Putting an End to System.out.println (or jUnit and Chainsaw)

We've all done it, trying to investigate some problem, we write some println()'s. I'm pretty sure we've all accidentally left them in some production code too. We hate them in our own code, we hate them in other people's code. At some point, many switch to logging. Hey, we can just change the log level to filter out things of lesser importance.

But, when I'm working on a problem, I don't want all the DEBUG messages, just the ones relevant to the task at hand.

Then there is test code. Whether little unit tests written by developers or big integration tests written by QA. I think we all hate excessively noisy tests. Logging either creates file or console pollution, println()'s are just plain unacceptable.

log4j Chainsaw

A little reality? Sometimes, you want to expose some information. Especially, when investigating an API or a library. The purists would say, use an assert. The pragmatist says, "I don't even know what to assert for....yet".

Once upon a time, I'd write little classes with main methods to query API's and spit output to the console. This helped me discover how to use them. Nowadays, I'll often just start with a test case, it's just quicker and easier. As information is discovered, info dumps to the console are replaced with asserts. But, sometimes, I'd like to know a little more (but, only when I want to). Leaving commented out println()'s is just plain old code pollution.

A Completely Random Idea

While working on another project, I pulled out a tool I haven't used in a few years, Chainsaw.

Two really cool features of Chainsaw:

This gave me an idea (maybe not the best... but, hey. Little changes still make things better). Why not make the log level high enough to keep the console clean and send lower lever messages to a socket?

So, I whipped up a new log4j.xml file to live in: src/test/resources (yea, I use Maven)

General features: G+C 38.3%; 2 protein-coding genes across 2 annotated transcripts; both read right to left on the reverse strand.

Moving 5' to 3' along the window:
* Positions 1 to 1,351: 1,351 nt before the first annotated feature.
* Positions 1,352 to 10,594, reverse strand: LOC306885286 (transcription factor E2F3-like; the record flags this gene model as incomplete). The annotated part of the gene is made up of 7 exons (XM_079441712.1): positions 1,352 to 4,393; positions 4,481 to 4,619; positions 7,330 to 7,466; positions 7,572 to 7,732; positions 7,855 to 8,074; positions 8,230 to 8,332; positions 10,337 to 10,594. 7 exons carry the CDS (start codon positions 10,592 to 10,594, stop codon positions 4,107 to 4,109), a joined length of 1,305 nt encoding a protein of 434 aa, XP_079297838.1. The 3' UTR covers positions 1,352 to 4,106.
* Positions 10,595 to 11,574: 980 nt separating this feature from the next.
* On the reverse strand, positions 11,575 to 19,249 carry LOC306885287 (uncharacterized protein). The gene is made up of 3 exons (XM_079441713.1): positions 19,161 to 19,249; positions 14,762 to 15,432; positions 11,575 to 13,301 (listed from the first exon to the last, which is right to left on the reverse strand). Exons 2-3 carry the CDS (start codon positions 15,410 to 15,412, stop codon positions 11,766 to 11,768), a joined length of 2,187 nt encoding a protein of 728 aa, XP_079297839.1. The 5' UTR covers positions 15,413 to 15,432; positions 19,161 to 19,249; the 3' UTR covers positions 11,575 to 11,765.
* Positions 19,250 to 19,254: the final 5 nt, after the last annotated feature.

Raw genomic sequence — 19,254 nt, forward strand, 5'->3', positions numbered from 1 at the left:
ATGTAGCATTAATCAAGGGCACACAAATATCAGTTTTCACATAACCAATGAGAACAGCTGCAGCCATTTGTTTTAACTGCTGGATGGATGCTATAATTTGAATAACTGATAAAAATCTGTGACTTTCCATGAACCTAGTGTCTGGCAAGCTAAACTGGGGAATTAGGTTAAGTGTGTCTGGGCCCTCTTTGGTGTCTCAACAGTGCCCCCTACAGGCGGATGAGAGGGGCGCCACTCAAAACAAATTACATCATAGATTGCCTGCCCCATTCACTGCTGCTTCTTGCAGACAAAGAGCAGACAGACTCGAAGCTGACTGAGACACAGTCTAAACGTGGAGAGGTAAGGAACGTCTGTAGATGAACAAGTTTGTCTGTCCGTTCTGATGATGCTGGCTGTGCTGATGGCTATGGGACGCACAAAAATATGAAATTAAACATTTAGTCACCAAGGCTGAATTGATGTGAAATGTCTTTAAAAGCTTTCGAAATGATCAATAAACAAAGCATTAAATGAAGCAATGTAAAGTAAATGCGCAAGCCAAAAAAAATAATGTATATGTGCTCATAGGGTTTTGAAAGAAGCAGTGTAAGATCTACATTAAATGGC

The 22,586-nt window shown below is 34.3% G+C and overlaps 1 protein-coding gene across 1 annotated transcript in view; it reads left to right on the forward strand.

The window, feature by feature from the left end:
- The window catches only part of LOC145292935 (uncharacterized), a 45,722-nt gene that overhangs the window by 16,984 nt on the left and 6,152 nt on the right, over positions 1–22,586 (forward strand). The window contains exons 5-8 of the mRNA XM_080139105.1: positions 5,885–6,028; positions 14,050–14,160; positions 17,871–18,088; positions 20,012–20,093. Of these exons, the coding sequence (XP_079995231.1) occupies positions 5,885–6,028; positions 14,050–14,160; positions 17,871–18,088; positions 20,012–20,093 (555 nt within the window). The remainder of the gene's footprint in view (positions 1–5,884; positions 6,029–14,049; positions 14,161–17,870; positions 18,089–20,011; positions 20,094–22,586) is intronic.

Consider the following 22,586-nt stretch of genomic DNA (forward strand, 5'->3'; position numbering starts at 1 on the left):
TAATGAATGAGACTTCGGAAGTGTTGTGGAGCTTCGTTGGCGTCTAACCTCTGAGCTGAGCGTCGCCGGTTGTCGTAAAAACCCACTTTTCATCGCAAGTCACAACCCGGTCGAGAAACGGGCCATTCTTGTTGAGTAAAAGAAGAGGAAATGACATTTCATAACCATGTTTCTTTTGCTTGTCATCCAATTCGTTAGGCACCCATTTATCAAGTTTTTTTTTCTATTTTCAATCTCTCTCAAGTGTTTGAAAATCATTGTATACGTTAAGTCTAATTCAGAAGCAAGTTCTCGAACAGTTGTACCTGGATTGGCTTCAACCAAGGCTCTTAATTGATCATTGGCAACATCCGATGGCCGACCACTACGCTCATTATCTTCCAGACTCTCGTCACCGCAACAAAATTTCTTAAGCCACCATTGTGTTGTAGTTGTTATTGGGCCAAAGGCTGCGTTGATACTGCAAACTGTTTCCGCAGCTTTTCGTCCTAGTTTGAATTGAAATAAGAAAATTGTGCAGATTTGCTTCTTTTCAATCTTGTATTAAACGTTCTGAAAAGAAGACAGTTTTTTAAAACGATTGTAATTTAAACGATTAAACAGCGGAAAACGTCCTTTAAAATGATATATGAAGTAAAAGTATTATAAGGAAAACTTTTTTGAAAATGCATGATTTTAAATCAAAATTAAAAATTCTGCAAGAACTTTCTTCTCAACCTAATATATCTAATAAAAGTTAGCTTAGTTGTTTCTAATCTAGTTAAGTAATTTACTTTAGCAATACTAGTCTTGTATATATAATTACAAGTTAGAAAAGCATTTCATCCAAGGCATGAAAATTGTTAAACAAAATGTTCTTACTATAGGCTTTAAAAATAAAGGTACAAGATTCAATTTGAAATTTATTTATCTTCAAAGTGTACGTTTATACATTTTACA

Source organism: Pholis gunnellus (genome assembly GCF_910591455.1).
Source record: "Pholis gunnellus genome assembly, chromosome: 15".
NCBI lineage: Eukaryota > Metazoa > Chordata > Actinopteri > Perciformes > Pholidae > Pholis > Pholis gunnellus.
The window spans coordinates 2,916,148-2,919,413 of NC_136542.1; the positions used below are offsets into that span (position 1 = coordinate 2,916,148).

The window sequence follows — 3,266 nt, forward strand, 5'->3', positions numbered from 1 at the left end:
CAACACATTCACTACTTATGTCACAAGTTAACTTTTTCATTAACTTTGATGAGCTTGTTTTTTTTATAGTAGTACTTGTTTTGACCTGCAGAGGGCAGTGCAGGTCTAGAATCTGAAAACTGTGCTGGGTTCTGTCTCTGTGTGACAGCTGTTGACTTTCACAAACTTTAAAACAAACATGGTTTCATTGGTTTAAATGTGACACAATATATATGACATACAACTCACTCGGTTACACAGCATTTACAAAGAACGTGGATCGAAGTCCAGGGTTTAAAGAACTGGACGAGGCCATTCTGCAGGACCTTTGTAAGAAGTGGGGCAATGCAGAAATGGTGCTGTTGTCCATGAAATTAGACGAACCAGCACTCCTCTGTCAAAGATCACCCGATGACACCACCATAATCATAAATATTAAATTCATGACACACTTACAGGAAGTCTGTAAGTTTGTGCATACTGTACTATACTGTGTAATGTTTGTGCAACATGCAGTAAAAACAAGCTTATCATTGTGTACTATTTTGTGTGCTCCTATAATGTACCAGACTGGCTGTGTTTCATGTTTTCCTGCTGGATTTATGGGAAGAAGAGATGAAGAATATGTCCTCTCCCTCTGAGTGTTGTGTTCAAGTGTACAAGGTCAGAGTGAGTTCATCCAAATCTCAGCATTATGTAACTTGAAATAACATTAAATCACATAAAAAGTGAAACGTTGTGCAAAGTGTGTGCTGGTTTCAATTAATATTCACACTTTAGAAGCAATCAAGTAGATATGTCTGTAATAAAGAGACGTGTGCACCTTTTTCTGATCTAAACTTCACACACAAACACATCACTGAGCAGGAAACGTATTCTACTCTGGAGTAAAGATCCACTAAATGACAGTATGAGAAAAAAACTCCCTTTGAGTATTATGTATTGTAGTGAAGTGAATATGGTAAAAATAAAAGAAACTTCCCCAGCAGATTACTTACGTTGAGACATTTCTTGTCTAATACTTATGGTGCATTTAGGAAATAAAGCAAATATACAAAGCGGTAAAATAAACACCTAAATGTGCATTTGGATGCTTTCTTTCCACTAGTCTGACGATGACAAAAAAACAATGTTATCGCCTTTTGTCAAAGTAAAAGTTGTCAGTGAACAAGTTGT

So, it's only used during testing. I configured it to only send ERROR or greater to the console, TRACE level can go over the network. Generally, builds run nice and clean; no new log files, no junk on the console.

If I want to see TRACE/DEBUG/INFO/whatever logging, I just fire up Chainsaw. The best part is, I can filter down to the specific test case I care about.

When dealing with large amounts of information, a good filter is a key to success. It's all about signal-to-noise ratios.

Sample log4j.xml

Here's the log4j.xml I'm currently using for some tests:

<?xml version="1.0" encoding="UTF-8" ?>
<!DOCTYPE log4j:configuration SYSTEM "log4j.dtd" [
  <!ENTITY minLevel "TRACE">
  <!ENTITY annoyLevel "ERROR">
<log4j:configuration xmlns:log4j="http://jakarta.apache.org/log4j/">

  <appender name="console" class="org.apache.log4j.ConsoleAppender">
    <param name="Target" value="System.out" />
    <param name="Threshold" value="&annoyLevel;" />
    <layout class="org.apache.log4j.PatternLayout">
      <param name="ConversionPattern"
             value="%d{yy-MMM-dd HH:mm:ss,SSS} [%t] %c %x %-5p %m%n %C.%M()" />
  <appender name="socketHubAppender"
    <param name="Port" value="4445" />
    <param name="locationInfo" value="true" />
    <param name="Threshold" value="&minLevel;" />

    <priority value="&minLevel;" />
    <appender-ref ref="console" />
    <appender-ref ref="socketHubAppender" />


This is no panacea. It's pretty rare that'll be needed. But, it is a little better than dumping to the console or leaving around lots of commented out code.

Yea, those are entities for the log levels. Call it an old habit from being able to support quick changes in large config files.


When using Chainsaw, use the SocketHubReceiver. Change the "reconnectDelay" to 10 milliseconds. Focus/ignore till you are filtering for only what you want to see.


by: Paul E Davis
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